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Deep Learning Basics: Part1

Deep learning basics Today we can hear deep learning everywhere. Now let’s see what is deep learning. Deep learning is based on artificial neural networks, which is inspired by biological neural networks. Here is a picture of a neuron. A neuron is a cell that carries electrical impulses.
Each neuron consists of three parts: a cell body, dendrites and a single axon. Dendrites are the branches of neurons that receive signals from other neurons and pass the signals into the cell body. Axon can be over a meter long in humans and pass electrical signal to other neurons. If the signals received are strong enough and reach an action potential, the neuron will be activated. Inspired by the biological neuron, Frank Rosenblatt has developed the first prototype of neuron called Perceptron in 1957. Perceptron uses weighted sum to represent Dendrites and a threshold to control the action potential. There were no computers these days, Dr. Rosenblatt designed a hardware device to implement the function.
Although the idea of perceptron is very similar to the neurons in today’s deep learning, Rosenblatt didn’t develop a mechanism to train multi-layer neural networks. In 1969, Marvin Minsky, founder of the MIT AI Lab, has published a book called perceptrons and concluded that neural networks are dead. He argued that perception cannot be used to learn a simple Boolean function XOR, because XOR is not linearly separable. This publication has caused the first AI winter, and neural networks has widely been rejected by major machine learning conferences. The winter for neural networks has been continued for more than a decade. The hero came to rescue is Geoffrey Hinton, who showed that the XOR can be learnt by using multi-layer perceptrons using backpropagation.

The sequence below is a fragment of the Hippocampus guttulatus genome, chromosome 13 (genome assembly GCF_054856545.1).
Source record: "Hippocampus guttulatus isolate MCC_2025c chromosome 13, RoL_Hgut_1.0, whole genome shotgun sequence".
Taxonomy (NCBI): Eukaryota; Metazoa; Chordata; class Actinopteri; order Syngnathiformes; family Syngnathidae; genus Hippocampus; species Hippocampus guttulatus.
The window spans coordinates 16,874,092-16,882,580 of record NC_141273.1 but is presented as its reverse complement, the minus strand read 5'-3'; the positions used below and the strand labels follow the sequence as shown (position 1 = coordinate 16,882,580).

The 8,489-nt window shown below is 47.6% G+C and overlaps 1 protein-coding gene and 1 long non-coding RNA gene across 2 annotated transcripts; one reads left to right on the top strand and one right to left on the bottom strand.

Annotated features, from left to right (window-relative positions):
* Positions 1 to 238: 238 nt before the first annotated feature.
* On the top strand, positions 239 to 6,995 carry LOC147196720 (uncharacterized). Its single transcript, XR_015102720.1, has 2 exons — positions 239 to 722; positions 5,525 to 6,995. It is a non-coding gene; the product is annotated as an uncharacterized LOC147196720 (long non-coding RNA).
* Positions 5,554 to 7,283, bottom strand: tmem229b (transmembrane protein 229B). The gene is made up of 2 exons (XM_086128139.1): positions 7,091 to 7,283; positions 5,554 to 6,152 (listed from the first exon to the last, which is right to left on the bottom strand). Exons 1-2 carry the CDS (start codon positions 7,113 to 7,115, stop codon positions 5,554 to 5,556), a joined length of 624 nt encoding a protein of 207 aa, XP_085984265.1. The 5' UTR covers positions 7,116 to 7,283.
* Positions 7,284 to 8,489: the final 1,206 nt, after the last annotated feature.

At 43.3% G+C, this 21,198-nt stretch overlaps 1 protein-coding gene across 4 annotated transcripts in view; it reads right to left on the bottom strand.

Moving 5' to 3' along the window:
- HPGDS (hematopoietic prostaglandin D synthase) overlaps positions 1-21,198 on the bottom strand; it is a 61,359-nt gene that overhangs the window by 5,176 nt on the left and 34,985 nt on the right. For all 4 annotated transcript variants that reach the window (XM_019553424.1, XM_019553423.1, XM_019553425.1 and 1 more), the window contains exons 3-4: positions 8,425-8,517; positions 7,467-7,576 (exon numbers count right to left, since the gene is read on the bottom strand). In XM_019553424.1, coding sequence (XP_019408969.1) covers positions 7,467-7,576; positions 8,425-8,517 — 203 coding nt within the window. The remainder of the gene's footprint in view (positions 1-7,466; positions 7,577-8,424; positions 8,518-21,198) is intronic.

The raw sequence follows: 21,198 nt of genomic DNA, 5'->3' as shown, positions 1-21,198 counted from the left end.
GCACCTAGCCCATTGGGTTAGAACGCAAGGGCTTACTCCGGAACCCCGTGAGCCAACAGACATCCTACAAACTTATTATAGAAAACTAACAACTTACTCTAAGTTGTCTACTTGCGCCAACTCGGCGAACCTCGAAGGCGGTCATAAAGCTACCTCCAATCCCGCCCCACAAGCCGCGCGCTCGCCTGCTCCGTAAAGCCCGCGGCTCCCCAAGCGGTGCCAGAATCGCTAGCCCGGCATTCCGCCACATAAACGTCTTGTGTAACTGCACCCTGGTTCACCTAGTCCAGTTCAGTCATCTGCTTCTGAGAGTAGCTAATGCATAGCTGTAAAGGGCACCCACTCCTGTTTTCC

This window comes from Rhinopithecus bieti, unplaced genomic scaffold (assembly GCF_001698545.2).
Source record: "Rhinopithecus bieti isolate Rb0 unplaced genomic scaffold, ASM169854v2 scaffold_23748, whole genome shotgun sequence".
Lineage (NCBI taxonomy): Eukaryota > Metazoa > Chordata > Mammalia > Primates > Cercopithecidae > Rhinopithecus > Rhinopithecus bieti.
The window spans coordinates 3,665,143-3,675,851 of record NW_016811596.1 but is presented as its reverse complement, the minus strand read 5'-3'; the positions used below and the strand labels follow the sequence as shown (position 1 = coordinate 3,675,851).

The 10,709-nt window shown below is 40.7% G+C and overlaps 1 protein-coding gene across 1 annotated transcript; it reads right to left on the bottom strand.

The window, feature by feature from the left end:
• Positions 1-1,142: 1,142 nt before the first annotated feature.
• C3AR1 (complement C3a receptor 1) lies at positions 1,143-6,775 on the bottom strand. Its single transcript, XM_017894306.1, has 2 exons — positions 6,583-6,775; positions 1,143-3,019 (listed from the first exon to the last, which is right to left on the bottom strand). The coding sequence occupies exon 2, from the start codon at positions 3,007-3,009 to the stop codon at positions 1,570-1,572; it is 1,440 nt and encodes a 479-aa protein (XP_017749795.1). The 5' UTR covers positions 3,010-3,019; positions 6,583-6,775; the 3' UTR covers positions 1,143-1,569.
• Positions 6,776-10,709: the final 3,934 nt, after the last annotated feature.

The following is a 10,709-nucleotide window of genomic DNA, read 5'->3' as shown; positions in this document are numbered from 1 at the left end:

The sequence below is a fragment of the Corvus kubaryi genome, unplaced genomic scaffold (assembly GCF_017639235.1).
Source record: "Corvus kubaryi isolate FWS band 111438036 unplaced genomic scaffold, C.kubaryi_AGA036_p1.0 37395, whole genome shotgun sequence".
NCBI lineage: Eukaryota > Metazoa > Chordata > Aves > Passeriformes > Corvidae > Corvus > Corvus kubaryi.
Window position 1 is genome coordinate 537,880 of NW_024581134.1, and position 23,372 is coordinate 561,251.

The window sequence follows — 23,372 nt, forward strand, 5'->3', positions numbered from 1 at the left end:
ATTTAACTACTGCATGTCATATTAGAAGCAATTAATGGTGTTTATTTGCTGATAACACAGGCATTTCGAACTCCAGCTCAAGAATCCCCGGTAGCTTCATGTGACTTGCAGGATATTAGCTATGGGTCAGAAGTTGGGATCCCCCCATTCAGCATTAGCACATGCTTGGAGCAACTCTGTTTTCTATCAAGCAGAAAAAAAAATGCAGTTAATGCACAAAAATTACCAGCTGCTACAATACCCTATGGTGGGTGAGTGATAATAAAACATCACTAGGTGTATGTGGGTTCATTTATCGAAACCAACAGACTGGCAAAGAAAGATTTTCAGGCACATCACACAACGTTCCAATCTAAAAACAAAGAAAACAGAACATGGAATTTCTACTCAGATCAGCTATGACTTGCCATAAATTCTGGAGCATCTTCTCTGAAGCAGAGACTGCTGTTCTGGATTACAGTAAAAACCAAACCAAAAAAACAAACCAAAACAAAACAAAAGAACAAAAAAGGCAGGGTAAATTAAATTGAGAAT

Although the idea has been conceived by other researchers before, it is Hinton’s paper that clearly addressed the problems proposed by Minsky. How backpropagation works? Let me first introduce how neural network works. As we know,
there are two stages in machine learning algorithms: training and inference. For inference, we make predictions by calculating parameters starting from the input layer. This process is called the forward pass. The predicted output is compared with the label to calculate the error. The we propagate the error back to the neurons and adjust the weights. This process is called backward pass. So what is the magical math formula used for backpropagation?
It turns out the age-old calculus: the chain rule. Of course, to run backpropagation on modern neural networks requires advanced calculus skills like building computational graphs. Fortunately, the open-sourced deep learning framework like Caffe, TensorFlow, PyTorch, CNTK will do the works for us. We don’t need to worry about the details. Gradient descent is the most used learning algorithm. It is a first-order iterative optimization algorithm for minimizing a function. To find a local minimum of the loss function, we can take steps proportional to the negative of the gradient at the current point. The procedure is similar to finding the deepest point in a valley.
On the other hand, the algorithm to find a local maximum of that function using positive gradient is called gradient ascent. In this example, the cost function is simple and the global minimum can be easily found. This is also called a convex function. However, in complex high-dimension vector space, it is not guaranteed to find the local minimum. The good news is that, researcher found that there are many local minimums that almost as good as global minimum, so we are not necessary to search for the global minimum.

In this video, Prof. Lai explains the concept of Deep learning.

Deep learning is based on an artificial neural network, which is inspired by biological neural networks. Prof. Lai first introduced the historical background of deep learning.

Then he will explain certain topic: How backpropagation works? And what is Chain rules? What is Gradient Descent?

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